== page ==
I am coming to you, writing this, from the comfort of my home. I imagine many of you are reading this from your homes, too.
As I am writing this, it’s lunch time and because of the coronavirus and all its nasty impacts, I am now tasked to prepare yet another of my own meals. As of this writing, I have now prepared 100% of my own meals for the past two days. My will power is dwindling and has been stretched to its limits.
Trying to avoid having to clean YET ANOTHER pot, I have decided to eat leftovers. For what I have on hand, the fastest leftovers is the dish preferred by Baby Boomer Black moms everywhere: spaghetti.
As I prepare to heat up the spaghetti, I realize that right now, in these high stakes moments, I have turned on myself, doing to myself what I said I would never do, and that is to tell MYSELF: “Self, IT’S SOME SPAGHETTI IN THERE!” when I ask myself what’s for lunch. I have heard “It’s some spaghetti in there” from my own mother many times, but never, ever, did I think I would have to say those words to myself. I prepare myself to eat the “spaghetti that’s in there” and long for the sweet embrace of Wendy’s chicken nuggets.
So, before I begrudgingly but somehow also thankfully, “go sit down somewhere” and eat this spaghetti that was “in there”, I wanted to share 3 other ways that “hood / poor / brown / insert your own adjective here/ ghetto” people are specially equipped to deal with the coronavirus pandemonium.
Hood Advantage #1: You Likely Have Leftovers
Image credit: https://giphy.com/gifs/Bounce-TV-comedy-bounce-3ov9jEOwe82gUOm6D6
As I have already mentioned, you probably already “got some spaghetti in there.” You might also have:
- Some Chinese takeout from a few days ago, before that RONA got you shook
- Some fruit that is soft, but not quite old enough for you to be afraid to eat it
- Some more fruit that can be thrown into a smoothie that you will drink and wish was ice cream
- Some green vegetables that you can finally use to make that recipe from the New York Times that you definitely wouldn’t otherwise make unless you just had to (shots fired at myself)
- Lots of sauce packets from fast food places you’d really like to go to right now
Hood Advantage #2: Your Momma Already Programmed You to be a Germaphobe
My mom has been mostly healthy her whole life (so thankful!) and this coronavirus stuff has made me realize why my mom, and other Black moms, are seemingly super people when it comes to avoiding germs and viruses: they “don’t fool with them nasty ass people.” Having a hood momma has prepared you to avoid lots of coronavirus having ass people, places, and situations.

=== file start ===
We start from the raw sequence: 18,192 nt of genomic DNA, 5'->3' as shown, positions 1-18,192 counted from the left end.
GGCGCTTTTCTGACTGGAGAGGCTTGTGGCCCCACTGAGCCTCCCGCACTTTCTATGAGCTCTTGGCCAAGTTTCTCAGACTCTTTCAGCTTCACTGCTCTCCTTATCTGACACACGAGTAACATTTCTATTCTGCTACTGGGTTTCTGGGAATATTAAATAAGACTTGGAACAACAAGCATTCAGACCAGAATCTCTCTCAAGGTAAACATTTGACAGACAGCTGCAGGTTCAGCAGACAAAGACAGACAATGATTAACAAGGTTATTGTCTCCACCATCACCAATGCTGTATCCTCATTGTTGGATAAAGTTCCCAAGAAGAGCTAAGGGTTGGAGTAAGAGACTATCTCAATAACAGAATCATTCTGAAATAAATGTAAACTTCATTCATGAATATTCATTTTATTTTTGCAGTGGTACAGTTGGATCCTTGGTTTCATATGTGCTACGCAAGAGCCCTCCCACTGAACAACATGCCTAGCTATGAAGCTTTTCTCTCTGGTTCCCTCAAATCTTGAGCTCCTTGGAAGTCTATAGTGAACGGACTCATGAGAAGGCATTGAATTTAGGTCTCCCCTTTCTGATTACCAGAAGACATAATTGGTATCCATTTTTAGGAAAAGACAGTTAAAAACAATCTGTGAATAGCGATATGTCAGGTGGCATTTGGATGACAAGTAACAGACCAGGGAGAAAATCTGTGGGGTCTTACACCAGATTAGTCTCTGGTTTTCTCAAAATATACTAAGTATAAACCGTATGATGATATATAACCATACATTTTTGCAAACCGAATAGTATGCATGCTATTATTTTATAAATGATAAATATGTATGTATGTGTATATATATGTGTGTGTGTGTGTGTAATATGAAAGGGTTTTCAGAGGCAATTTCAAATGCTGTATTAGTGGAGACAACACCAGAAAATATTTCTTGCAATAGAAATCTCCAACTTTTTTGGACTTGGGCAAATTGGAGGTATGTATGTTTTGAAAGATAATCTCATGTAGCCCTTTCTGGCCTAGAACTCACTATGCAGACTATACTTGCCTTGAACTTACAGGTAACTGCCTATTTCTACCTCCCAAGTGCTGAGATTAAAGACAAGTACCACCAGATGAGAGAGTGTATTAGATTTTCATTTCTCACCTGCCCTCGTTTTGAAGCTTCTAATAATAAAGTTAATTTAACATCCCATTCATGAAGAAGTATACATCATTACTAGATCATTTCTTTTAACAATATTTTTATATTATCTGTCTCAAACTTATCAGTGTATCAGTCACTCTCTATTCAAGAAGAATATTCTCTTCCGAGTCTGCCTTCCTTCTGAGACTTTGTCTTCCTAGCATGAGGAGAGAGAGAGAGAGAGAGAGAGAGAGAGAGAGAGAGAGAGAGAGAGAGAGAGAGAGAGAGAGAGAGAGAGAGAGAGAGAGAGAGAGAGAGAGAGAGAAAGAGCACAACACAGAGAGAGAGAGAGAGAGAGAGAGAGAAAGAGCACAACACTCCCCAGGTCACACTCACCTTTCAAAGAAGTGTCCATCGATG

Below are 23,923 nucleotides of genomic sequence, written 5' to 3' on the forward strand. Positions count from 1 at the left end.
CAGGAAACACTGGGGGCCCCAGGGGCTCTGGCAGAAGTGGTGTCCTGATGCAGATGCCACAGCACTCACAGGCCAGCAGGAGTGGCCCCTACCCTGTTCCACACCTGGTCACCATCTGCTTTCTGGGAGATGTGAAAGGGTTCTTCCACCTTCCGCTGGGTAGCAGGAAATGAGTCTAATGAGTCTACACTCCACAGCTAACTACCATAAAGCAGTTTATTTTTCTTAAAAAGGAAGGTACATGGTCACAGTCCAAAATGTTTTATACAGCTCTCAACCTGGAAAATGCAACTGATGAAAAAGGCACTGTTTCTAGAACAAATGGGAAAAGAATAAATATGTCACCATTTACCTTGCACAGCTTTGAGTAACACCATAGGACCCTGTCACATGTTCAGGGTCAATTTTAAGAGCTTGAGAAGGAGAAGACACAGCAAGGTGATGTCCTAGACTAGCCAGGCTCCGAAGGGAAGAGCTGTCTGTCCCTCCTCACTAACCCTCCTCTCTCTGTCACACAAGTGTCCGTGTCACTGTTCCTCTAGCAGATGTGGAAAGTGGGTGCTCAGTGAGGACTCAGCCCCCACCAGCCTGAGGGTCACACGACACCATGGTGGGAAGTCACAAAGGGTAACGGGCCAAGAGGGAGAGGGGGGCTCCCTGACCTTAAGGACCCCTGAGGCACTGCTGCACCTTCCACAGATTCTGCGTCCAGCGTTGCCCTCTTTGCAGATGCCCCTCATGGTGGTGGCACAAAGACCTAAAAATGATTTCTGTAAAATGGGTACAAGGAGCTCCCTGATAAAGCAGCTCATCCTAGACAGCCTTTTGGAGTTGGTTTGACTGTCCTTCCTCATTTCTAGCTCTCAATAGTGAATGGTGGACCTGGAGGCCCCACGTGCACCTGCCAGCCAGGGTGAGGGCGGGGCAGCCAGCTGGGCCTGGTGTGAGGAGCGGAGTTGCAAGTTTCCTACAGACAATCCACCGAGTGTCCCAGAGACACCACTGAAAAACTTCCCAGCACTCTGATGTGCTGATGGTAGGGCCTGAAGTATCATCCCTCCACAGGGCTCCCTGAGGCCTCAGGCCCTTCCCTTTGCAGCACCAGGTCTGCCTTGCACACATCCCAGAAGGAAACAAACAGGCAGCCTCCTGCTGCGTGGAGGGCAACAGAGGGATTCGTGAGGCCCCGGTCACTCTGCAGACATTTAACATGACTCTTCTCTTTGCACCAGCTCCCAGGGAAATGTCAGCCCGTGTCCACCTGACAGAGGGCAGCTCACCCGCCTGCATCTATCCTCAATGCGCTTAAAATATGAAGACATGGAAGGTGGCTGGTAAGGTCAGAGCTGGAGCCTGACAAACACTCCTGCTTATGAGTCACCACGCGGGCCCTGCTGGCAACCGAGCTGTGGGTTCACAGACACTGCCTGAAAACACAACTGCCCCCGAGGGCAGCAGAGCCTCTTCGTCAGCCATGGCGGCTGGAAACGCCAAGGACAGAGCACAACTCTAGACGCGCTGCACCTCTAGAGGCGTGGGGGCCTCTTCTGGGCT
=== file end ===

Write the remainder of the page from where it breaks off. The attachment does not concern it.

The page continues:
Your mom, like my own, probably does the following things to MAKE SURE they are not, in fact, fooling with them nasty ass people:
- Hovering over the toilet in public bathrooms
- Washing your hands before and after you use a public bathroombecause you had to touch that nasty ass door to get in there anyway
- Opening all public doors with a paper towel, your sleeve, or jacket hem
- Keeping *STOCKED UP* on cleaning supplies and hand sanitizer, 24/7, 365 days per year and not just cleaning “when this corona thang is going on”
- Keeping community sized tissue boxes in their purses *all of the time.* My own mother has given tissues to complete strangers…and then washed her hands afterwards (because although my mom is a saint, she still ain’t “fooling with them nasty ass people”)
Hood Advantage #3: You Already Know How to “Not be Tripping”
Look, growing up in the hood and/or poor (rich people and scholars call this being “socioeconomically disadvantaged”) is no cake walk. Many aspects of hood life require you to be thankful, gracious, flexible, and resilient. These four qualities produce people who are not, in fact, “really tripping.”
Sure, you are likely taking the necessary health precautions, but if you have been able to somehow still maintain your mental health levels so far, your hood upbringing may be to thank.
Growing up in the hood requires you to learn to sometimes just accept things as they are. Learning to accept things as they are while simultaneously not being discouraged by them, is not only a Zen Master level type skill; it’s also the entire curriculum required to pass Hood 101.
Here are a few hood examples of things that are not easily or quickly change, but despite how much these things suck, hood people continue to live, laugh, love, thrive, and “keep it moving”…
- The police might “always be around when nobody even called they ass.”
- They got money “for all that other shit but won’t fix these raggedy ass streets.”also, “if these raggedy ass streets was over there by where them rich folks live at, they woulda BEEN fixed.”
- Your next door neighbors may suffer from unwarranted feelings of superiority to you aka “Susie Q nem think she better than us because ole boy she fooling with done went and bought her that old raggedy ass Cadillac.”
You get the idea.
These are all things that just have to be accepted as they are for the time being. And, thanks to your hood conditioning and magma cum laude status as a fine graduate of the hood, you’re especially capable of getting through this coronavirus shit! For real, you ain’t even trippin’ off this coronavirus shit. You’ve got your ginger ale, saltines, and your momma’s prayers…what is there to be tripping about?
Now, if you or someone you know is not from the hood, disinfect your phone and call them. Tell them that you love them. Tell them that right now, it is what it is. Tell them to don’t fool with no nasty ass people. And most importantly, tell them that there is, hidden away, in the recesses of the fridge, already SOME SPAGHETTI IN THERE!
Proof that in my house, there really was some spaghetti in there: